Ad for Taller on Tour
Make sure not to miss the special event Venezuelan Night by Taller at restaurant Smalhans in Oslo this week. Taller on Tour will be a worldwide happening and Oslo is the first stop! Head chef Karlos Ponte and sous chef Luis Moreno has flown in from Copenhagen to showcase the unique flavors of their home country Venezuela. I visited Taller in 2015 and was blown away by this Nordic-Venezuelan fine dining restaurant. Both the flavors and expression were unlike anything else I had seen. Unfortunately, Taller was shut down last year. Karlos and his team re-opened the more casual eatery PMY in the same venue – which also introduced Mexican and Peruvian street food. The longterm plan, however, is to re-open Taller at a better location. Meanwhile, this pop-up event is probably your best shot right now to taste weird but wonderful ingredients like olluco root, yare (sour cassava root), and soursop (aka guanábana).
Karlos and RSVP Yes asked if I would help arrange their pop-up in Oslo, and I connected them with the restaurant group Lava. Smalhans was chosen as the event space, which made sense for a six-course tasting menu which is partly served in a family-style sharing fashion. Later on, we got the SantArepa guys involved to help make arepas. If you follow my Instagram and/or Facebook page, you might have seen my giveaway of a dinner for two at this event. Erlend Lehland won that prize, but make sure to follow me for similar opportunities in the future.
This Tuesday, I had reserved a four-top for the very first seating of the pop-up and invited my friends Aleksander, Kristin (who had picked all the wild herbs and plants for the dinner), and Manuela from SantArepa. We were stoked about a whole evening of Venezuelan taste explosions! First course out did not set the bar low. Mini-arepas filled with chicken stock, lardo, and Rossini Gold Selection caviar. Warm, salty, fatty, and delicious. Please note, they might run out of caviar this week, in which case they will replace it with løyrom instead. Not a bad substitute at all!
Karlos came out from the kitchen between servings to explain the next dish and talk about the Venezuelan cuisine. He and Luis were the only chefs from Taller to attend the pop-up. Thus, a big credit for the lovely food we got this evening also goes to Smalhans’ kitchen team who managed to transform the ideas of Ponte and Moreno onto the plate with great success. I know how little preparation time they had.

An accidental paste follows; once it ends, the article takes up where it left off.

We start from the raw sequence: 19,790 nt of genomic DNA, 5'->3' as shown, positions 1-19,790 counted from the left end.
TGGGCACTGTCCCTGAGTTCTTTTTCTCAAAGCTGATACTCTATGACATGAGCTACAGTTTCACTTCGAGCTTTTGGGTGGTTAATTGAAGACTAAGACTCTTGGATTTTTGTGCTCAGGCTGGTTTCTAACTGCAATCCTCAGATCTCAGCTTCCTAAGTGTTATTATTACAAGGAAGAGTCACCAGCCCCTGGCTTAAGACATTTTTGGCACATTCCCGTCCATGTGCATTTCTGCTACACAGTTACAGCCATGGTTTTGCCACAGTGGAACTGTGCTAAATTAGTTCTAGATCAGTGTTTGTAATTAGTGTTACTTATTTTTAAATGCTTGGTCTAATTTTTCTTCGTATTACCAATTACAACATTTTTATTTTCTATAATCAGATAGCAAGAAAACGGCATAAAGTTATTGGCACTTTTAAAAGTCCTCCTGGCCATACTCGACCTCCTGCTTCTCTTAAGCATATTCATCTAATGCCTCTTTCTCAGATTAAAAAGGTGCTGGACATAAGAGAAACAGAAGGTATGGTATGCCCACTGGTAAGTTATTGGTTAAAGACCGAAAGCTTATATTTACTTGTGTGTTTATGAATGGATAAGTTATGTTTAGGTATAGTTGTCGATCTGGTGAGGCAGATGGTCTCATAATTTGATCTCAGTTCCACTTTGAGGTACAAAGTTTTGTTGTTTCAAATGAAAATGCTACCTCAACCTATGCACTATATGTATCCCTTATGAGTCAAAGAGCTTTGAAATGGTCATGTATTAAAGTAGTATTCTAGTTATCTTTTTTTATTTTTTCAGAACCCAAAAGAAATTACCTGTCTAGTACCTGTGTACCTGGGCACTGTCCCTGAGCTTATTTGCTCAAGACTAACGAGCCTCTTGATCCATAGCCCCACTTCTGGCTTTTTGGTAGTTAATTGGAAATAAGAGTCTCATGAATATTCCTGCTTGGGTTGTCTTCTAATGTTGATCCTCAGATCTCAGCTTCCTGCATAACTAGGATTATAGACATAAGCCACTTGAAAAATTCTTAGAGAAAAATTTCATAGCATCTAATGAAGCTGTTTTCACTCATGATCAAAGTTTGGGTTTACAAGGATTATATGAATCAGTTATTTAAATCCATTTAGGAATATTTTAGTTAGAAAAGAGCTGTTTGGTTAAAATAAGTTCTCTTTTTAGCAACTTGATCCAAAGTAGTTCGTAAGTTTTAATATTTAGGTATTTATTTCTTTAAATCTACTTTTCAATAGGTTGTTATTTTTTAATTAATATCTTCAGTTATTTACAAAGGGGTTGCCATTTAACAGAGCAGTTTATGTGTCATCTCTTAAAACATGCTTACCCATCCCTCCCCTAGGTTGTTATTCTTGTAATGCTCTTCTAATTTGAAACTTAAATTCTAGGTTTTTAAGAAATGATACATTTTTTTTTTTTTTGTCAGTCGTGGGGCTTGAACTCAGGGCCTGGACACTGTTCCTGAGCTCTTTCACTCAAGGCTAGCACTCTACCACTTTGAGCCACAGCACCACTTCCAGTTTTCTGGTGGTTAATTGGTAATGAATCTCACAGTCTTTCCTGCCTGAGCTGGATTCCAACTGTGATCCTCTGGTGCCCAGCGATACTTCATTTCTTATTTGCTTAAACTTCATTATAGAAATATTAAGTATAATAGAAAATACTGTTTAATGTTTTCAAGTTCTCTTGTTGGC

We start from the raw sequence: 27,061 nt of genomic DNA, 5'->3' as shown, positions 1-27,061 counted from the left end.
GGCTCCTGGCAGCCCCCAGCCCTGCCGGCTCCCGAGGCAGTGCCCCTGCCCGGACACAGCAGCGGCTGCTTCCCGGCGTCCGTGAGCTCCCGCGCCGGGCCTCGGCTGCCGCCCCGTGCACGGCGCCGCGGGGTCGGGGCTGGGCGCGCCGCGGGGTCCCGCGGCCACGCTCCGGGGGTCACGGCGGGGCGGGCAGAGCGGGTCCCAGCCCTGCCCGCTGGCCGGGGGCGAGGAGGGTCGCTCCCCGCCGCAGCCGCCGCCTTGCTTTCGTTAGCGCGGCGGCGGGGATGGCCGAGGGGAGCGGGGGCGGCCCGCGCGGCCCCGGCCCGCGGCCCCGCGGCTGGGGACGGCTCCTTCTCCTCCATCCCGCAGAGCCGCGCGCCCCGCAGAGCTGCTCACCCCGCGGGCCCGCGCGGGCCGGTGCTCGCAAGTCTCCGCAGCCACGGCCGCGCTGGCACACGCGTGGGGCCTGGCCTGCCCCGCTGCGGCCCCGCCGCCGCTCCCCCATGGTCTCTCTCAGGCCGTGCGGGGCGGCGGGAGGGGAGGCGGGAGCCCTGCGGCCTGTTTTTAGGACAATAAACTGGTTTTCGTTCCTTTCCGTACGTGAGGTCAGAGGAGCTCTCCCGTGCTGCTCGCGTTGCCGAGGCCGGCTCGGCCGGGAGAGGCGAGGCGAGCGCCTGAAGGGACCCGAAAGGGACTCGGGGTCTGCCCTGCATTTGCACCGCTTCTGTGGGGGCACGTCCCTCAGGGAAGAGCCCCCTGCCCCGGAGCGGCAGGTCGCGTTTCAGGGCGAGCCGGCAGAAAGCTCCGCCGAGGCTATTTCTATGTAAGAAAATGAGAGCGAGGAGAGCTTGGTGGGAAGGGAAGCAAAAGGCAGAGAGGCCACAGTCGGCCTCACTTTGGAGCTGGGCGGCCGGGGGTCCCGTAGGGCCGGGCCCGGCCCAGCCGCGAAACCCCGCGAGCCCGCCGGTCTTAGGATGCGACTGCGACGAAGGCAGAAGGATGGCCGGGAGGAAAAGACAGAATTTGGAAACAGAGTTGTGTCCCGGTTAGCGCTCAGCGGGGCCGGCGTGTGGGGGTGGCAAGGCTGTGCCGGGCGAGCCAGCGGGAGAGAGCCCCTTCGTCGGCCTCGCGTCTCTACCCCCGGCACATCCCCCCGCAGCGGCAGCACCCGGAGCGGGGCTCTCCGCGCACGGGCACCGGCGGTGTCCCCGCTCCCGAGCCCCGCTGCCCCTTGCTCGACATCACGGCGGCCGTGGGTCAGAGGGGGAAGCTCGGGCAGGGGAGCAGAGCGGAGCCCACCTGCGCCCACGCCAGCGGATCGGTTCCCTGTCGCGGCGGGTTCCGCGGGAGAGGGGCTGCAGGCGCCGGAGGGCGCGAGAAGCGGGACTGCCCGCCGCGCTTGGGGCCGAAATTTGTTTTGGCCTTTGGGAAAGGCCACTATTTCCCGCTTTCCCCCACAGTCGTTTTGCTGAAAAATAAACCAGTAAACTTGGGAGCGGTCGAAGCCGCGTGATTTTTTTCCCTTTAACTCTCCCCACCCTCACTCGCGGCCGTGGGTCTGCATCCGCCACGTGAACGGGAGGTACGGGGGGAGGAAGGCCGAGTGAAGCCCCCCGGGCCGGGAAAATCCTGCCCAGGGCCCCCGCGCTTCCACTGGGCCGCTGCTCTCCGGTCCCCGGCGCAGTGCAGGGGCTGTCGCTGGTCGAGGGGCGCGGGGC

The dinner continued with olluco root from the Andes mountains, which is a potato-like root vegetable with a red skin and yellow meat. Texture-wise, it is more firm than a potato. Taller paired it with smoked and dried ox heart and a deliciously creamy hollandaise sauce made with yare – sour cassava root from Amazonia. On top were some acidic forest ants!
Following was a dish of Norwegian langoustine with Venezuelan blood sausage purée and crisps made from tomato. This dish may also be served in two varieties during the event. At least, I noticed some tables got a more sharing-style presentation. When I first saw the menu, I was afraid that the rich and pungent blood sausage would overpower the mild, sweet flavor of the langoustine, but I think it worked extremely well together. Even with a crustacean which had hardly touched the frying pan. However, it wasn’t raw, just perfectly cooked.
Next, we got the main course, which I believe everyone got family-style – a braised and grilled leg of lamb in the middle of the table. On the plate were all the grilled herbs and flowers picked by Kristin, including mugwort, yarrow, orpine, and nettle. Together with a cassava root sauce with brown butter and chili, and pieces of crispy cassava root, it was, perhaps the highlight of the meal.
Our table could not agree on which dessert was the best. I think I was alone in defending my favorite of rosehip sorbet and sweet potato purée, while the others preferred the soursop sorbet and avocado cream with matcha snow and cocoa crumble. Maybe it was the nostalgia of seeing the classic Taller dessert again, or perhaps I have this weird thing with flavors that collide. On its own, the rosehip sorbet is too strong and perfumy, with a bitter, almost tannic aftertaste. The trick is to immediately mix in a scoop of the caramelized cream of sweet potato to balance everything and turn it into pure deliciousness. I remember I had the same experience with a dessert of salted wasabi cream toffee at Geist.
Thanks to Karlos, Luis and the team at Smalhans for transporting me back to Taller – if only for a brief moment. Now, let’s make this place happen again in Copenhagen! My rumors site will follow the development …
Have you tried Venezuelan food before? Please share in a comment below.
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